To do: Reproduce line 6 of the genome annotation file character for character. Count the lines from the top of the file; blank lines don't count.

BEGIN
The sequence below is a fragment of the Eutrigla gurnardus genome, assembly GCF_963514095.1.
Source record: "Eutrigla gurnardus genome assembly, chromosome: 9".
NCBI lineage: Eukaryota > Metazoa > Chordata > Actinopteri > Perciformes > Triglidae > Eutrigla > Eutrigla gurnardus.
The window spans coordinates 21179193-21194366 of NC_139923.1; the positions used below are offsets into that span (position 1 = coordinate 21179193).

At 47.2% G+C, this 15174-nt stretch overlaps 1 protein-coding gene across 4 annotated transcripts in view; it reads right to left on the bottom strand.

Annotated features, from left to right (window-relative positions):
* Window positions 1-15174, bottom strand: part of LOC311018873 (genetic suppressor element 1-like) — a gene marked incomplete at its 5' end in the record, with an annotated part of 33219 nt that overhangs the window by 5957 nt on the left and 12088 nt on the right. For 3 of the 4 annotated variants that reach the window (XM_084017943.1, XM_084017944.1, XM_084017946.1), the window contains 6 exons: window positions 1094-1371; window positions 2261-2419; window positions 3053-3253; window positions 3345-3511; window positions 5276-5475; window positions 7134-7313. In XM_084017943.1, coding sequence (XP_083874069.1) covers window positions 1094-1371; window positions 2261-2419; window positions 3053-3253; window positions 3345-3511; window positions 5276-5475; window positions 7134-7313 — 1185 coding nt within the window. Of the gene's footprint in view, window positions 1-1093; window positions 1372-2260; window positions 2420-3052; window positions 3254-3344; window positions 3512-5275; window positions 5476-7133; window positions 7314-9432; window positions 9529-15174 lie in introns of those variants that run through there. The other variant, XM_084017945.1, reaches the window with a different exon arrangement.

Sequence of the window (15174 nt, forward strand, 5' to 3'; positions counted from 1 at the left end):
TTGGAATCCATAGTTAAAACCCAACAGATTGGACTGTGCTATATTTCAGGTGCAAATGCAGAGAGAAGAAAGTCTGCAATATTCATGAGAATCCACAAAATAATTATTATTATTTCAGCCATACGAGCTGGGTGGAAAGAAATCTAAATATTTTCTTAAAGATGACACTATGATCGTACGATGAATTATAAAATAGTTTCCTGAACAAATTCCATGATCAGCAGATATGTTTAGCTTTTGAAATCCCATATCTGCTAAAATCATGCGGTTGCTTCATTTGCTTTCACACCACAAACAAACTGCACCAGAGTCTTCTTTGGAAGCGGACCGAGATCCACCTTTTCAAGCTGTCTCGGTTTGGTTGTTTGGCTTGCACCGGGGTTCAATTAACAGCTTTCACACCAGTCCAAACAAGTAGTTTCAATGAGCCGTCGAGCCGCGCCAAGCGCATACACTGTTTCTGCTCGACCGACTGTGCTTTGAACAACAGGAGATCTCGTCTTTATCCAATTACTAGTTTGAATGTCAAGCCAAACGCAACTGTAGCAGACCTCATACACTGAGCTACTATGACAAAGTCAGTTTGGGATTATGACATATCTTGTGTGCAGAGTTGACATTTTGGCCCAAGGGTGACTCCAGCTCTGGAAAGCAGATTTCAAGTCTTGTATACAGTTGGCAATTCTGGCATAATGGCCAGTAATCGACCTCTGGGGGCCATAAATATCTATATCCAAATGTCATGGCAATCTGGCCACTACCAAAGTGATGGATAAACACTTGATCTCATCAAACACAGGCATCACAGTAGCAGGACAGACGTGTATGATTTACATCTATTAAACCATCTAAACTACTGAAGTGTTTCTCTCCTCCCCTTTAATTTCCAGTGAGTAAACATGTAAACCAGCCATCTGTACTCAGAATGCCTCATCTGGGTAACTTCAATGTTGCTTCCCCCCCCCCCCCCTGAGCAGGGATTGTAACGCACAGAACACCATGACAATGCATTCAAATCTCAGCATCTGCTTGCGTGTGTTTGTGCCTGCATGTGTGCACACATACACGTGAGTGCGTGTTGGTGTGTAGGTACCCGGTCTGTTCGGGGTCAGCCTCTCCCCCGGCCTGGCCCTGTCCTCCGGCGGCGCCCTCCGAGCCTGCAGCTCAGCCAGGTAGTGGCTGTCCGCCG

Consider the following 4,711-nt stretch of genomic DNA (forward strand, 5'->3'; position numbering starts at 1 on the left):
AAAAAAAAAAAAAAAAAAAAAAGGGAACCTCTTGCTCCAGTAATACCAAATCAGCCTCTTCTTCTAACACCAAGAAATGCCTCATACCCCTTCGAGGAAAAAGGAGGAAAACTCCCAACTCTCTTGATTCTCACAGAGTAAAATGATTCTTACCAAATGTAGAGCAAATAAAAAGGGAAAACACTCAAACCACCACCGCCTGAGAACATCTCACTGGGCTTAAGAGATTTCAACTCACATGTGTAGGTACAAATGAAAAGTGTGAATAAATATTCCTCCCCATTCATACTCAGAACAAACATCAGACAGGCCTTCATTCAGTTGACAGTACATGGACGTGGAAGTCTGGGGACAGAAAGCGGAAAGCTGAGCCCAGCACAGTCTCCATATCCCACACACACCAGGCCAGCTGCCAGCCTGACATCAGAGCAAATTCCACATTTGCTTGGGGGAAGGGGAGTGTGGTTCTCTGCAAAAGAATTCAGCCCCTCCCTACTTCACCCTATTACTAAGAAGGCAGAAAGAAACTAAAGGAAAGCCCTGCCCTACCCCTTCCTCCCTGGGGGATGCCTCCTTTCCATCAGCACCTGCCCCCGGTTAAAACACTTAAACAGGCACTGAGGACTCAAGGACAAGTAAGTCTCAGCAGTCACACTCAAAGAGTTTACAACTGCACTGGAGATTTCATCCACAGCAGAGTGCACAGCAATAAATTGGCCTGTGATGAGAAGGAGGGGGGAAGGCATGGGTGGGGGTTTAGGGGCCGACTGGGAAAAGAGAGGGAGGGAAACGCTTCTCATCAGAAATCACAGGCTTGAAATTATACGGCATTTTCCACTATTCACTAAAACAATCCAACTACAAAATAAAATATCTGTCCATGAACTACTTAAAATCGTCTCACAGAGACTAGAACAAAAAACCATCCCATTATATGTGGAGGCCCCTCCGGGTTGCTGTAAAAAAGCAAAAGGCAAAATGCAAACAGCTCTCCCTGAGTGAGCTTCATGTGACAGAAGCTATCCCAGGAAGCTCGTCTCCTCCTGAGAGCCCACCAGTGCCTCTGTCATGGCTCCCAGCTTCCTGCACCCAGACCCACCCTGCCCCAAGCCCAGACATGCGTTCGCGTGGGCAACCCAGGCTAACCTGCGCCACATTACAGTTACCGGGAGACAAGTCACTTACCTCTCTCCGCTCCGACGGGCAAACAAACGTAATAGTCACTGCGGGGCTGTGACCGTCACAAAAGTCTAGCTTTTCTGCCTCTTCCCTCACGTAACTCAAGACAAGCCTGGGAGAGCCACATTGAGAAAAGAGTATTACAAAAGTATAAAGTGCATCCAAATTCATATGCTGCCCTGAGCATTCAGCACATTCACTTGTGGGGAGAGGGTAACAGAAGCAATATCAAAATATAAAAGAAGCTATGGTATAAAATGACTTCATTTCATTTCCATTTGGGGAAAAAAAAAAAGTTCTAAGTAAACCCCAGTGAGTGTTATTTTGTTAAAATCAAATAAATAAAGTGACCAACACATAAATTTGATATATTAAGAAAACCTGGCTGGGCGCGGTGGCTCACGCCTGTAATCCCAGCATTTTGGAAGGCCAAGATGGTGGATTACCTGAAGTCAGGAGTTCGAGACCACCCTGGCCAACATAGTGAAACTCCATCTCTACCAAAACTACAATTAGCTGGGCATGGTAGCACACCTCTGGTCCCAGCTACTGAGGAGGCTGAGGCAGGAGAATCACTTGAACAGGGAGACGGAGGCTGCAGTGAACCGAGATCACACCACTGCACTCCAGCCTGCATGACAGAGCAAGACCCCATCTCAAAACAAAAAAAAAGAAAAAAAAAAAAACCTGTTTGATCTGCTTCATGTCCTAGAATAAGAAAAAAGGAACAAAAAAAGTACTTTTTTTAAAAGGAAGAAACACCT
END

Annotated features, from left to right (window-relative positions):